This is not because of unconscious bias (although that’s real) or legit discrimination (also a thing), but because in any recruiting situation, you want to come in strong as Professional You. Professional You doesn’t mean fake or stiff, it just means being crystal clear on what you bring to the table and articulating it well.
So… is your mom-self a secret?
No! And let’s just take a moment and acknowledge that having a baby – especially for the first time – is HUGE. The impact of that little bundle on your life cannot be overstated. So, while not mentioning your baby during your interviews might feel like keeping a big secret (because your baby is your world right now), the truth is, this conversation has a goal. Your potential employer wants to learn about Professional You.
6. Resign on leave with grace
You’re all over lining up your next job, but what about leaving the one you have? Leaving on leave presents some unique challenges, like saying goodbye, or accessing certain documents (personal or otherwise) on your company laptop which is sitting in storage awaiting your return.
- First, if you’re moving on to a new job you’re excited about and that fits with your vision for your life, all your resignation details are manageable.
- Second, if you’re reading this and you’re pre-leave, set yourself up by cleaning up your personal documents, saving what you need and taking screen-shots of any internal information on leaving the company.
- And third, when the time comes, work with your manager to understand the process and follow it the best you can.
7. Say goodbye
Ideally, you’ve kept a few lines open during your leave, with your manager and trusted colleagues. When it’s time to say goodbye, there are no rules, only what feels good to you.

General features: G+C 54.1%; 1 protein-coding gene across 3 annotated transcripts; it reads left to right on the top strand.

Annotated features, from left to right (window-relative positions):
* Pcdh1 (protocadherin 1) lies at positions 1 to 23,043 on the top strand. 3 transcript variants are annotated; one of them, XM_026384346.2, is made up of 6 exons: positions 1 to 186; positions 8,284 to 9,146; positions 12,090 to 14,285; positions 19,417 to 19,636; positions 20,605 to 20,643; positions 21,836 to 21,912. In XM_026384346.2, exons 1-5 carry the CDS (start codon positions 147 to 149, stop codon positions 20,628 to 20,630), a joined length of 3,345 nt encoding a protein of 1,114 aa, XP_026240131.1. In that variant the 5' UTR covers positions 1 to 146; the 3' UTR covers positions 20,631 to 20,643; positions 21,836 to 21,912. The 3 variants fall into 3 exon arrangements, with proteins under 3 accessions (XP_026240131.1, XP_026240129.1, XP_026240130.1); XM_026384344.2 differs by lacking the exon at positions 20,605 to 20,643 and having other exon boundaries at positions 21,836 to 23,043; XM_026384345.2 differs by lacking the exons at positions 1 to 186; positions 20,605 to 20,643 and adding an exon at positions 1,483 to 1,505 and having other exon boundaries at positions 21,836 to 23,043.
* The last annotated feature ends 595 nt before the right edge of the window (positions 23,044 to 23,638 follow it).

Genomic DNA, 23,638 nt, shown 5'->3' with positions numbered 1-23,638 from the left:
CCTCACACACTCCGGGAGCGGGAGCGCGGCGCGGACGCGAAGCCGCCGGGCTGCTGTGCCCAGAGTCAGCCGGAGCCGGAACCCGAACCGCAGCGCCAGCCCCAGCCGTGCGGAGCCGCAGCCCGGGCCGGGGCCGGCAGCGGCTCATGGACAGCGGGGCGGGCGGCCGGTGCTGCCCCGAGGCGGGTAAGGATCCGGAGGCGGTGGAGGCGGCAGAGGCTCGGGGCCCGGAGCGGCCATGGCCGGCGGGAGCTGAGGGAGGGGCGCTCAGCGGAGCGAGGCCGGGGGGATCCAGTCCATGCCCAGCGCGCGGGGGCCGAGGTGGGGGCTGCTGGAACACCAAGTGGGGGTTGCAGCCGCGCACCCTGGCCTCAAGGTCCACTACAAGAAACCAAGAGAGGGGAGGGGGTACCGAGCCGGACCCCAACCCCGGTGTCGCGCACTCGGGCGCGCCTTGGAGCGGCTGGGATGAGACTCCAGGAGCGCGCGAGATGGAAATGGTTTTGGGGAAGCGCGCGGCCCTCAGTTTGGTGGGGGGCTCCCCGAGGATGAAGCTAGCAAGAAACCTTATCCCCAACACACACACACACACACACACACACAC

I encourage you to navigate your exit exactly the way you would if you were actively working. You can visit, or send an update with pictures to be shared at the next team meeting, or even attend the meeting to let everyone know you’ve made the decision to leave. Have the conversations you want to have (phone, show up, coffee, whatever), thank the people you want to thank, and add your colleagues on LinkedIn or wherever you like to keep in touch.
8. You are worthy!
It’s normal to feel different after you have your baby. You might be having trouble even locating Professional You, let alone showing up as that person. Don’t rush it, and remember this: all of your accomplishments still stand, even when you haven’t showered or changed in five days due to the reality of life with a baby. You are worthy of all the opportunities. Rest, recharge, get clear, and then go after whatever you want in work and life!
Allison Lockett is a career coach in Toronto. With a background in business, human resources, mindful movement and creative arts, Allison guides clients into self-awareness and empowers them with new skills and resources to pursue careers and lives they love. Learn more and book a free coaching intro call at www.allisonlockett.com. IG: @allison_lockett